ER-negative, HER2-positive breast cancer accounts for about 8 percent of all breast cancers. Standard treatment calls for a combination approach of surgery to remove the bulk of the tumor, and a combination of antibody therapy to cut off the ability of the HER2 gene to support the growth of breast cancer cells and chemotherapy to directly kill the cancer cells.

“So in the future, we may be able to offer this as a chemo-free approach. Further research is still required to investigate this before it can become standard practice in the clinic to make treatment decisions, but it is extremely promising,” Connolly said.

The 88 women enrolled in the study were treated between January 2014 and August 2017, and 83 were evaluated for the primary study. All four cycles of targeted therapy drugs were completed in 85 percent of cases (75/88), and all 83 patients who completed follow-up had surgery after the therapy.

For more information: www.ascopubs.org/journal/jco

 

Reference

1. Connolly R.M., Leal J.P., Solnes L., et al. TBCRC026: Phase II Trial Correlating Standardized Uptake Value With Pathologic Complete Response to Pertuzumab and Trastuzumab in Breast Cancer. Journal of Clinical Oncology, Feb. 5, 2019. https://doi.org/10.1200/JCO.2018.78.7986

Related Content

SIR-Spheres Y-90 resin

SIR-Spheres Y-90 resin microspheres are released into the hepatic artery.

News | Nuclear Imaging | February 14, 2020
February 14, 2020 —  ...
Nuclear imaging equipment growth in 2020
News | Nuclear Imaging | February 14, 2020
February 14, 2020 — The nuclear imaging equipment
Mammograms of a 49-year-old woman with invasive lobular carcinoma on the right-side breast

Mammograms of a 49-year-old woman with invasive lobular carcinoma on the right-side breast. A small mass with micro-calcifications on the right-side breast was detected correctly by AI with an abnormality score of 96%. This case was recalled by 7 out of 14 radiologists (4 breast radiologists and 3 general radiologists) initially (without AI) and all 14 radiologists recalled this case correctly with the assistance of AI.

News | Artificial Intelligence | February 11, 2020
February 11, 2020 — A new study, published in...
Accuray TomoTherapy total body irradiation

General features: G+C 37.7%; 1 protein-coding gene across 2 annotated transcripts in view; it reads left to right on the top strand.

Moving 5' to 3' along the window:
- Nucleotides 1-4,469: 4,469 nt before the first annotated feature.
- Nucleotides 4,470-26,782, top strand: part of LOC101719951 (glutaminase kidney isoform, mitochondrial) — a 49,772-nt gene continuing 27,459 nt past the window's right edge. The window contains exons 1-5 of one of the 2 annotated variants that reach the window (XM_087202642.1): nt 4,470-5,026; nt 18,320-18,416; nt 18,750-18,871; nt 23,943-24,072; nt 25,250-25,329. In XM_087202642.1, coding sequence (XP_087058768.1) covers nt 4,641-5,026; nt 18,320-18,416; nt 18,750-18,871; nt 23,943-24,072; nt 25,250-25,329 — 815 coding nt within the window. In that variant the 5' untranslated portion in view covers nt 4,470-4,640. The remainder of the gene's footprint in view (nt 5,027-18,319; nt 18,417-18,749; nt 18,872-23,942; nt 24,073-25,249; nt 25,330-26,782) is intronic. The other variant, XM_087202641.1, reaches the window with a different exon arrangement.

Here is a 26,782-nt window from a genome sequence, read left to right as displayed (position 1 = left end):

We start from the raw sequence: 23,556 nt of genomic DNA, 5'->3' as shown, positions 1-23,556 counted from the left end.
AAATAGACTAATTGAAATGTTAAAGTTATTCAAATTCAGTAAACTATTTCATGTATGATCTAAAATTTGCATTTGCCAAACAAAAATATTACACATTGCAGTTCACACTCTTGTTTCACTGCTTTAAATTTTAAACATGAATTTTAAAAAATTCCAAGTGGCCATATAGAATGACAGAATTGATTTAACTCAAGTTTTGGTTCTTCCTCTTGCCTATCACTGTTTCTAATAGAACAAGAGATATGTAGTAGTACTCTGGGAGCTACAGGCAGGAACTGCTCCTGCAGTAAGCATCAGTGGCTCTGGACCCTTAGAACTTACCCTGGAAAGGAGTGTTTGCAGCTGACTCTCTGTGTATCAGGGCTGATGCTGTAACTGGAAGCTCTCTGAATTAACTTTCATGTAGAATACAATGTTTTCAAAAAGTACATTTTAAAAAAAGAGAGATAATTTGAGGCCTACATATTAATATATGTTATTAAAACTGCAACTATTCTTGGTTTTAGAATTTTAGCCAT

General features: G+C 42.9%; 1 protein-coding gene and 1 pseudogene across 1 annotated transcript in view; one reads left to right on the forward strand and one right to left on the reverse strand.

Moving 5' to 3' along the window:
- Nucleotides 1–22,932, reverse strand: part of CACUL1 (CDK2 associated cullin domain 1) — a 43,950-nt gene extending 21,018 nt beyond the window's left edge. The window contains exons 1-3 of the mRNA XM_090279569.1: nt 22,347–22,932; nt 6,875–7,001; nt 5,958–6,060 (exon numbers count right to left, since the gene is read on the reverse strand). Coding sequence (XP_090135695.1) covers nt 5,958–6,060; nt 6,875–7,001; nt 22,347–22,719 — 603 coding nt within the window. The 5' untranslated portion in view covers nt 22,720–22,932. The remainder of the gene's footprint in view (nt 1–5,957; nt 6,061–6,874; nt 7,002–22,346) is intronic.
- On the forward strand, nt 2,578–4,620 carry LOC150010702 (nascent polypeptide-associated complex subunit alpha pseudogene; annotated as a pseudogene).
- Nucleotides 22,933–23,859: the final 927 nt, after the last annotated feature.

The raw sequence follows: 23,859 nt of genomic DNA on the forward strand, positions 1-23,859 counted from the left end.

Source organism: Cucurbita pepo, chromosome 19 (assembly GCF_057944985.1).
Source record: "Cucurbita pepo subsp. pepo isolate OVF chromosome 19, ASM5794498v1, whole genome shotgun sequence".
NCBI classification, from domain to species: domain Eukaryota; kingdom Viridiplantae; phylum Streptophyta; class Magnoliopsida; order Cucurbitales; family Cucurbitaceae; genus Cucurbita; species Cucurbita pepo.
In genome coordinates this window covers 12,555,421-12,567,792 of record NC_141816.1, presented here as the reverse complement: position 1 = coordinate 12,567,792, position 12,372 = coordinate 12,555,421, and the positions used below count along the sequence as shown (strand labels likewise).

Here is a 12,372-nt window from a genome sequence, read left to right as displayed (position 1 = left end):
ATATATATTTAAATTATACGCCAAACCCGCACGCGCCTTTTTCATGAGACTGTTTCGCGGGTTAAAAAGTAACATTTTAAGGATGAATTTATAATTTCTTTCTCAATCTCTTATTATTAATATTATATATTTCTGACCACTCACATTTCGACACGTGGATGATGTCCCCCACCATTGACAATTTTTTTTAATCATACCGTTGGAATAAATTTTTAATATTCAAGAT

News | Radiation Therapy | February 07, 2020
February 7, 2020 — Accuray Incorporated announced that two new studies demonstrate the benefits of the ...
Sponsored Content | Videos | Artificial Intelligence | February 06, 2020
ProFound AI is an FDA-cleared artificial intelligence (AI) system for reading 3-D breast tomosynthesis images.
Feature | Breast Imaging | February 03, 2020 | By Barbara Smith
Women in the United States have a 1 in 8 (or about 13 percent) lifetime risk of being diagnosed with breast cancer du
News | Clinical Trials | February 03, 2020
February 3, 2020 — Melding the genetic and cellular analysis of tumors with how they appear in medical images could g
Automated Triage of Thyroid Cancer

73-year-old man with papillary carcinoma of left lobe of thyroid. Screen shot shows example of thyroid nodule annotation (segmentation and TI-RADS annotation) performed on ultrasound image in longitudinal projection with electronic Physician Annotation Device software (Stanford Medicine Radiology). Radiologists performed nodule segmentation by selecting points (red) on nodule outline (green), while controlling smoothing of outline polygon by means of spline interpolation.

News | Ultrasound Imaging | January 30, 2020
January 30, 2020 — According to an ar...
ringing the cancer bell can do more harm than good, says an ASTRO study

Image courtesy of ASTRO

News | Radiation Oncology | January 27, 2020
January 27, 2020 — It's a scene that some cancer patients dream about: they celebrate the end of a course of radiatio